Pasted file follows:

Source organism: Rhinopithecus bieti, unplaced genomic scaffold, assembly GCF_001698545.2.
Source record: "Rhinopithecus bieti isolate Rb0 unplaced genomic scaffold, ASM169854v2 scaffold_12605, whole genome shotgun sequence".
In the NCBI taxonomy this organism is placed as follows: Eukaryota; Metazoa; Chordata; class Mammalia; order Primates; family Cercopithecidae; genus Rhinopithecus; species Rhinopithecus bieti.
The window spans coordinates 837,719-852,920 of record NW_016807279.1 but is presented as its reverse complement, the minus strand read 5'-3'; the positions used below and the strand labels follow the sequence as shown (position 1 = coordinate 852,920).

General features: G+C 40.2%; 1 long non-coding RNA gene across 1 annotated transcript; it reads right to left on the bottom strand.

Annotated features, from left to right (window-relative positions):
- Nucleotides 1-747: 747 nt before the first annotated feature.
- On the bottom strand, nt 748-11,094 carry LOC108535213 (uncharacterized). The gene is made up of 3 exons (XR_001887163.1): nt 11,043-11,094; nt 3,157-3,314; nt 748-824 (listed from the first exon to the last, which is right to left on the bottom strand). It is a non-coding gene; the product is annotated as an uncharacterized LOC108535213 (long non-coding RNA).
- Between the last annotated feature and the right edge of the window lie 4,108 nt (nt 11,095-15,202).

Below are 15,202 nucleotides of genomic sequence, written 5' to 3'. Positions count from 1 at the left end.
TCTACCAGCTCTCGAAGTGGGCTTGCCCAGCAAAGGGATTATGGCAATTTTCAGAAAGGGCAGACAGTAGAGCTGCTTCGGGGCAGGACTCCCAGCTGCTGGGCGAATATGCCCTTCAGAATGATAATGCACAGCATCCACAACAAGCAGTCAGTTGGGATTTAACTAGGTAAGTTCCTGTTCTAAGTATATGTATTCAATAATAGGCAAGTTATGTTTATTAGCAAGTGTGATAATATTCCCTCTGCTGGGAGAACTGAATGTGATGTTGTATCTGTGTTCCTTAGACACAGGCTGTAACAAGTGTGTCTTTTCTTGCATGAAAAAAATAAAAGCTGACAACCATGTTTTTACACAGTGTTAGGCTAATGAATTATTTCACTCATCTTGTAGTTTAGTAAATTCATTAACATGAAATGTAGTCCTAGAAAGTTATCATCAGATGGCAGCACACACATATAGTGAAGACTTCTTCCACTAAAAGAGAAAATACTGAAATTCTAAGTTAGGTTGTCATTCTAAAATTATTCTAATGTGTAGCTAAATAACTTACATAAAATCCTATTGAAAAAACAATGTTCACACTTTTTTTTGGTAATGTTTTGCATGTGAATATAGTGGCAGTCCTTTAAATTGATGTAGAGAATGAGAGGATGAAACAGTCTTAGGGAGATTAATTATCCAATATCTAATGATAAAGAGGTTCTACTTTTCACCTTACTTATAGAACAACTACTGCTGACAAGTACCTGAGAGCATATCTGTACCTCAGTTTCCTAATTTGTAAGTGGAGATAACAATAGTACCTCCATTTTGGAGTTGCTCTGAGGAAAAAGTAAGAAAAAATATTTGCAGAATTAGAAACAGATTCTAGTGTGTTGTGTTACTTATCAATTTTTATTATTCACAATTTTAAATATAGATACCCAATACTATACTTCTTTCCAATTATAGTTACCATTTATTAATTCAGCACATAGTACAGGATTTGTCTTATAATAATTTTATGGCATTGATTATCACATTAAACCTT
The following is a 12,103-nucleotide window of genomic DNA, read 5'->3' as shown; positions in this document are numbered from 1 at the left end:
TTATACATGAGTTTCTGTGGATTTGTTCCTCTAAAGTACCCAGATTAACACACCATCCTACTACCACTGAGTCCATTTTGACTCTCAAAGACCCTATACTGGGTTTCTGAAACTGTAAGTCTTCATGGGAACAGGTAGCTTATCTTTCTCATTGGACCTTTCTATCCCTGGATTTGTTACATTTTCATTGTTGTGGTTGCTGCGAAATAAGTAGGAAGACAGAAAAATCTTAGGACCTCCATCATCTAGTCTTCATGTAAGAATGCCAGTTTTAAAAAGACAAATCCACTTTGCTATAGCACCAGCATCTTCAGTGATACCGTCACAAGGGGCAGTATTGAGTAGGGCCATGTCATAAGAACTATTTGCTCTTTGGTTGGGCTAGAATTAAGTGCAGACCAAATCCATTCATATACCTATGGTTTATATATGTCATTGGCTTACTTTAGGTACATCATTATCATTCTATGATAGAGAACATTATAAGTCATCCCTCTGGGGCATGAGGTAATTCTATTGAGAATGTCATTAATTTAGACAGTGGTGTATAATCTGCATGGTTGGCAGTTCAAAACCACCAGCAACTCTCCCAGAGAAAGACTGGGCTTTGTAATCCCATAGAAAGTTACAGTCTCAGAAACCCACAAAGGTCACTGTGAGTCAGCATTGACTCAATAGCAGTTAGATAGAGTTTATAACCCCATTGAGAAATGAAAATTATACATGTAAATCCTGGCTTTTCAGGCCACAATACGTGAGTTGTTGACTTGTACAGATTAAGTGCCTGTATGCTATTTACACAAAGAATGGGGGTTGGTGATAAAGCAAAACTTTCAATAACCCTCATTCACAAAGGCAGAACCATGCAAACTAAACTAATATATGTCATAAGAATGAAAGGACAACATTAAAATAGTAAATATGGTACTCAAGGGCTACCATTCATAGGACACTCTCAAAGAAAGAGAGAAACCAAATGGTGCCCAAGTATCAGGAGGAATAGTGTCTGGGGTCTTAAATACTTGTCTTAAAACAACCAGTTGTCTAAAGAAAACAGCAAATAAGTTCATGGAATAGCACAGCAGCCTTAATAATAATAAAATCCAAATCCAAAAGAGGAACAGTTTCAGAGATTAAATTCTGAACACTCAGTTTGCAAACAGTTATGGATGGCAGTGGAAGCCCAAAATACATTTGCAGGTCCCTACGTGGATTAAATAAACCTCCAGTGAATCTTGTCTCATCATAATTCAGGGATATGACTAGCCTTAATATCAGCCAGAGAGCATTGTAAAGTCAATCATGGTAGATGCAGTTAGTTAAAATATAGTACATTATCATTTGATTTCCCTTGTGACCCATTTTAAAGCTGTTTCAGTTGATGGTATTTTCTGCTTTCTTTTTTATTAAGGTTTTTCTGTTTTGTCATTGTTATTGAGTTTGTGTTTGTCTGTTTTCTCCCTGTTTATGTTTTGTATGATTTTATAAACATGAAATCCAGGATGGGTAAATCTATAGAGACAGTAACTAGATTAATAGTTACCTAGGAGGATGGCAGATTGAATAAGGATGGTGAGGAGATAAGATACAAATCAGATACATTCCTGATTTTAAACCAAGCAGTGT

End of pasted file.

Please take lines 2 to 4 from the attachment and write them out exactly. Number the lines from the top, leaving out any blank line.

Source record: "Rhinopithecus bieti isolate Rb0 unplaced genomic scaffold, ASM169854v2 scaffold_12605, whole genome shotgun sequence".
In the NCBI taxonomy this organism is placed as follows: Eukaryota; Metazoa; Chordata; class Mammalia; order Primates; family Cercopithecidae; genus Rhinopithecus; species Rhinopithecus bieti.
The window spans coordinates 837,719-852,920 of record NW_016807279.1 but is presented as its reverse complement, the minus strand read 5'-3'; the positions used below and the strand labels follow the sequence as shown (position 1 = coordinate 852,920).